Friday, May 23, 2014

"My Skin is Against Me": Critical Race Theory & Baseball, Part III. B. i. Pre-integration player's statistics should be marked with an asterisk

i)  Pre-integration player's statistics should be marked with an asterisk.
            Unfortunately, there is not nearly the support by fans to place an asterisk by the most tainted numbers in baseball's history: the statistical achievements of pre-integration players.  More specifically, pre-integration player's statistical achievements are not on par with those of post integration players and if there were any numbers that required asterisks it would be those of pre-integration players. 
            This counter-story would not be well received by the dominant group, whites, in baseball.  Iconic names such as Honus Wagner, Ty Cobb, Walter Johnson, and Cy Young are perceived as some of the greatest players ever, despite not playing with any African Americans.  Further, Babe Ruth is considered by many[i]  to be the greatest player of all time.  The dominate group uses their non-asterisked statistics to advance this narrative.
            The counter story is to put an asterisk, either real or perceived, next to all of the statistics of pre-integration players.  Those players simply were not playing against the best competition, as current players are.  Black players were not excluded because of inferior play.  In fact, there is ample evidence that many of the negro league stars were on par with, if not better, than the major league players.
            First, Negro League teams frequently beat all white teams consisting of major league players in exhibition games.[ii]  It is estimated that all-black teams played all-white teams in exhibitions at least 438 times prior to integration; the black teams won 309 of these games and the white teams won just 129.[iii]  Further, John McGraw, a renowned pre-integration manager/racist,  died with a list of all of the black players he secretly wished he could have signed while a Major League manager.[iv]  By beating white teams and being secretly sought after by white managers, black baseball players were shown to be on par with, if not superior to, white players at the time.  In fact, many Negro League personal statistical achievements surpass those of white players.  Satchel Page estimated he won 2000 games, nearly four times Cy Young's major league record.[v]  The "black Babe Ruth" Josh Gibson, hit over 70 home runs in a single season and over 950 in his career, both of which easily surpass Major League records.[vi]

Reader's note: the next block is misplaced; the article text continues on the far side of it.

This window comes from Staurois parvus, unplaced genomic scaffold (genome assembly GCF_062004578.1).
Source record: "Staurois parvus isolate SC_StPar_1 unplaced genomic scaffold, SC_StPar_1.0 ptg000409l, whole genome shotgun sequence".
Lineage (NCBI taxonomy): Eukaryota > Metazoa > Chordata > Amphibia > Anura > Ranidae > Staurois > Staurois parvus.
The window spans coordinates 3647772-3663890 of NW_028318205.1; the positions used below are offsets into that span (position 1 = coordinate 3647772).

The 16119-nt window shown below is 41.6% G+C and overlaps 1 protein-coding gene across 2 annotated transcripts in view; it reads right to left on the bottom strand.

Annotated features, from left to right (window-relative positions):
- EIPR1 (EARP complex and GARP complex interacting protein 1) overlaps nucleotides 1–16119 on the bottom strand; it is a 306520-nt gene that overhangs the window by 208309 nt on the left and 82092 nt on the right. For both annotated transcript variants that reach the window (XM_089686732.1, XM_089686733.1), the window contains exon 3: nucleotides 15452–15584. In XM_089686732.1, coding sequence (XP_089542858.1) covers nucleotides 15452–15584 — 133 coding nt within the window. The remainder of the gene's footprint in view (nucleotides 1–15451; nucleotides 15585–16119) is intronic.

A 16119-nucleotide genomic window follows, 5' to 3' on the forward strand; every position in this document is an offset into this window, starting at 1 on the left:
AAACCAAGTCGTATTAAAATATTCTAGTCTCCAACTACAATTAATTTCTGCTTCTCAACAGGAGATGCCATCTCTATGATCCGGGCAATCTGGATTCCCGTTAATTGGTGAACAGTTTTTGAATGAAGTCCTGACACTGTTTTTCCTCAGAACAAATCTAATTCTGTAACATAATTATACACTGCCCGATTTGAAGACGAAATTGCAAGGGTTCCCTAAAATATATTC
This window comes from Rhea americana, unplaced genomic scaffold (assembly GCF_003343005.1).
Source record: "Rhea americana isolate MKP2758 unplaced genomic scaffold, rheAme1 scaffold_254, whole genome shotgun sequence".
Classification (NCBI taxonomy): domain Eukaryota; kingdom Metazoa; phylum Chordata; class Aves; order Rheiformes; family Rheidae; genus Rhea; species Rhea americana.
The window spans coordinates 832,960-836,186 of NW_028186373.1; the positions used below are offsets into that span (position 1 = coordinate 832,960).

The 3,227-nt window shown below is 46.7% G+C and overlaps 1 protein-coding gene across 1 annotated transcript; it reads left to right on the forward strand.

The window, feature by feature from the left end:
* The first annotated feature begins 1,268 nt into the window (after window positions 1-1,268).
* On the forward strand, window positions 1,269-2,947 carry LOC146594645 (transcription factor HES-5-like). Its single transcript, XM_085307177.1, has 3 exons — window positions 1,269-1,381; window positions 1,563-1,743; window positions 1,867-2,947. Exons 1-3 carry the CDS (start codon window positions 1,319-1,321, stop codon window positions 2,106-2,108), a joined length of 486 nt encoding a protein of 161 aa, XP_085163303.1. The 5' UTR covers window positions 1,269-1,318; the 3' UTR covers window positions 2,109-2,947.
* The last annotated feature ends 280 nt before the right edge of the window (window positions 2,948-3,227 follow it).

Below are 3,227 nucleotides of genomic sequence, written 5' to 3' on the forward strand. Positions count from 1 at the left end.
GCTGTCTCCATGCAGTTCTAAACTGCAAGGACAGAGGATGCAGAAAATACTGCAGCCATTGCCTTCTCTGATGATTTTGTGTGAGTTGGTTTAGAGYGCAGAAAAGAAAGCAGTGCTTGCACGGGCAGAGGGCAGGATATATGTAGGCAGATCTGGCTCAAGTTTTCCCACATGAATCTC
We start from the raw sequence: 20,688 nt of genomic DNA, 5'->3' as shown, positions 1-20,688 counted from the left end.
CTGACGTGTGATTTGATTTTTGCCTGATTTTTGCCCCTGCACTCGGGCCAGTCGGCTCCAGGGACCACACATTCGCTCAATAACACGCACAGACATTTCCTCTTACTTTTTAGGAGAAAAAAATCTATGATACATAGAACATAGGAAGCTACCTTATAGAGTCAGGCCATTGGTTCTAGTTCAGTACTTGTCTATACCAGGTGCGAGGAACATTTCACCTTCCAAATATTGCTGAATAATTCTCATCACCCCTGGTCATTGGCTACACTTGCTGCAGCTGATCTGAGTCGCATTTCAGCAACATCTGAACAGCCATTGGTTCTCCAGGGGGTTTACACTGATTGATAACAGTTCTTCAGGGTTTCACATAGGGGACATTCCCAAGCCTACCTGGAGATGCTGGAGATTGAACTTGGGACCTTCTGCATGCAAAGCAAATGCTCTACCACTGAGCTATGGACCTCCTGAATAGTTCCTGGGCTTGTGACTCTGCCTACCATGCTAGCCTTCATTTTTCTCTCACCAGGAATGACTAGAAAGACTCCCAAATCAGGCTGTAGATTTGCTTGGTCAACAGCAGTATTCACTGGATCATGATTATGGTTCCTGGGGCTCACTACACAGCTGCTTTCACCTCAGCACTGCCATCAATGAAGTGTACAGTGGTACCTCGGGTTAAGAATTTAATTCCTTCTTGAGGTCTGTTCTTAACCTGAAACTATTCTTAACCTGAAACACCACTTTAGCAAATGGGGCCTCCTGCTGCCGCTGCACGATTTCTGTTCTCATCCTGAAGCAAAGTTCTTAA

The obvious argument against a counter story affixing an asterisk to pre-integration players is that the statistical achievements were earned within the rules as they were at the time.  However, the problem is that these statistical achievements are in the record book and are seemingly compared on an equal plane against those of post-integration players.  For example, the record books show Tony Gwynn and Nap Lajoie as having the exact same career batting average (.3382), good enough to be tied for 16th place all time.[vii]  However, because Gwynn played post integration, he played against better pitchers who were more likely to get him out and against better fielders, whom made it more difficult to get hits.  This is due to the overall level of play increasing with integration, players who were worthy to play in the major leagues were no longer excluded.  The quality of competition increased every time a black player signed with a major league team and took the spot of a lesser white player.  Stated simply, it was more difficult for a post-integration player to achieve statistical milestones; therefore, such achievements are more impressive than similar achievements by pre-integration players and should be treated as such.

[i] See, Supra Note II.
[ii] Baseball: Fifth Inning.
[iii] Id.
[iv] Id.
[v] Id.
[vi] Id.
[vii] Baseball Reference, Career Leaders& Records for Batting Average,, (last visited April 11, 2014). 

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